Does the idea of taking public transportation in the Philippines scare you? Ignorance is the root of most fears including this one, so here are some general tips and information on what to expect when commuting out of town for the first time, be you a city-raised Filipino or a foreign visitor.

A typical bus terminal in the Philippines. (photo not mine)

Being mostly an introvert, I initially found it hard to commute, as I preferred to keep to my music, my books, and myself. In a developed country, you could probably get away with commu

ting cross-country with minimal eye contact and conversation, but in a third-world country like the Philippines, where transportation information online is scarce and systems are built on shaky ground, the best method to gather information is via word of mouth.

So I learned the hard way, after years of taking long bus trips and sometimes missing stops or getting on the wrong vehicle altogether, that the only way to be on point is to ask, and when you think you got it, ask again.  

Asking is easy! (Photo not mine)

After exhausting whatever you can find online about how to get from one place to another, the next step would be to ask the locals where you’re staying for how to get to your next destination, i.e., your host at your homestay, the hotel / hostel front desk, or the security guard outside that 7/11 store, or even just ask a friend.

Before choosing who to ask, I ask myself if the person might have something to gain or lose from giving me true or falsified information.

If, for instance, I asked a taxi driver where I should go to find a bus to the next town, he would dissuade me from taking a bus and persuade me to hire his taxi to go all the way instead, for 5 times the price. He might lie and say the last bus just left and your only chance of getting there on the same day is to hire his taxi.

Since asking around puts you in a vulnerable position, it is best to ask multiple people the same questions.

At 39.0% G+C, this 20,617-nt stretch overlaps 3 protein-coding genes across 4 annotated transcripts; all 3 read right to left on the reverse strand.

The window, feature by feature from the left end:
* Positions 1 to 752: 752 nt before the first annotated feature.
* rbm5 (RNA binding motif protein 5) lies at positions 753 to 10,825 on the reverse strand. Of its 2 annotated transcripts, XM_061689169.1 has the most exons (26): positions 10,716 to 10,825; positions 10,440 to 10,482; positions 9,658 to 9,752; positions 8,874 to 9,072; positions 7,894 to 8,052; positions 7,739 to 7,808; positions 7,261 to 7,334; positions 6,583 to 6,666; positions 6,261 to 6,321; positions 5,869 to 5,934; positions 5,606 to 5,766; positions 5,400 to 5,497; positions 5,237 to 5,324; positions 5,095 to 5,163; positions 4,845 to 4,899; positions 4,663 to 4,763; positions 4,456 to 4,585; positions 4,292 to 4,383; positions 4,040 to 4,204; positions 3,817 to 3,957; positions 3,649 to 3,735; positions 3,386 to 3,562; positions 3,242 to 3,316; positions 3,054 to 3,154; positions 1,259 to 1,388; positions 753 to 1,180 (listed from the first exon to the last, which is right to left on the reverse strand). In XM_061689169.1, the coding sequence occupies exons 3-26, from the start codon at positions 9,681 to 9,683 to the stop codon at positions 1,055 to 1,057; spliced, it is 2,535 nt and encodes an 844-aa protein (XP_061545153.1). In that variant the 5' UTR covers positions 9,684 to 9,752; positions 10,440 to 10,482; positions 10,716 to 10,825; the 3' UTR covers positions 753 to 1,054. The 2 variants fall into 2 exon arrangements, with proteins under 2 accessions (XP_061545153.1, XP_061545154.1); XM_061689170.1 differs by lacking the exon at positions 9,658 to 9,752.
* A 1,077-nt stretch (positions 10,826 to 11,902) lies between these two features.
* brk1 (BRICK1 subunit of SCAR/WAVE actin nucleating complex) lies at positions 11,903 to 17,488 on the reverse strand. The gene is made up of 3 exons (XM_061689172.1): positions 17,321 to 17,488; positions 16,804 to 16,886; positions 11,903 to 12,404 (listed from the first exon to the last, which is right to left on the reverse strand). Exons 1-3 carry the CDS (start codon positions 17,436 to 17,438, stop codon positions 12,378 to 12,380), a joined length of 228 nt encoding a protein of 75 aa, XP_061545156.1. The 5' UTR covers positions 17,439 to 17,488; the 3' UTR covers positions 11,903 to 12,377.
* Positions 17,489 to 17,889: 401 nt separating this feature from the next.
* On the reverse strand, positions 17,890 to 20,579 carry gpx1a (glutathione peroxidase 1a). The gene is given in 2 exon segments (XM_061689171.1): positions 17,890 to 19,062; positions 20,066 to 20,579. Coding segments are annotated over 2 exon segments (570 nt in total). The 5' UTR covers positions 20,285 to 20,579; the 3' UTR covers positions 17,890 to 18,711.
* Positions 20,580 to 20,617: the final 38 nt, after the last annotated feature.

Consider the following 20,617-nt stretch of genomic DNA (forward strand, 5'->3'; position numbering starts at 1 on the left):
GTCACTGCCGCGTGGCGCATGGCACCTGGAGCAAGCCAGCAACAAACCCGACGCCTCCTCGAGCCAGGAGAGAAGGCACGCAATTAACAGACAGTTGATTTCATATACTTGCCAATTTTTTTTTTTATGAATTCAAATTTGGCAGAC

Oftentimes, you’ll be faced with the decision to take a bus or a van to go over long distances. Make your way to the local bus terminal and ask around for which bus goes to where you’re going. Take note that some cities have more than one bus terminal, so make sure you start your trip in the right one.

Two things to ask about said bus: “How much will it cost?” and “How many hours will it take to get there?” Next, ask if there are any vans that go through same route, then ask the same two questions. With that information, you’ll be better prepared to decide whether you’d rather take a bus or a van.

Van to Kalibo. (Photo not mine)

The bus and van destinations are written on a piece of paper or wood and displayed on the dashboard for everyone to see. Your particular destination may not appear on the dashboard if the vehicle is going farther than your destination or is stopping by a bigger town or city on its way to your destination. Always ask the driver if he’s going to your destination to double check you’ve chosen the right vehicle.

Take a last supply run for water, snacks and relieve yourself in the toilet (AKA the rest room, the bathroom, comfort room or simply the C.R.). Long-distance trips will usually have a stop over to pee and buy snacks every 3 hours, and usually a longer break for a meal. If your bladder is at tipping point before then, don’t be shy and tell the driver so he can stop at the next possible toilet, banana cluster or rice field for you.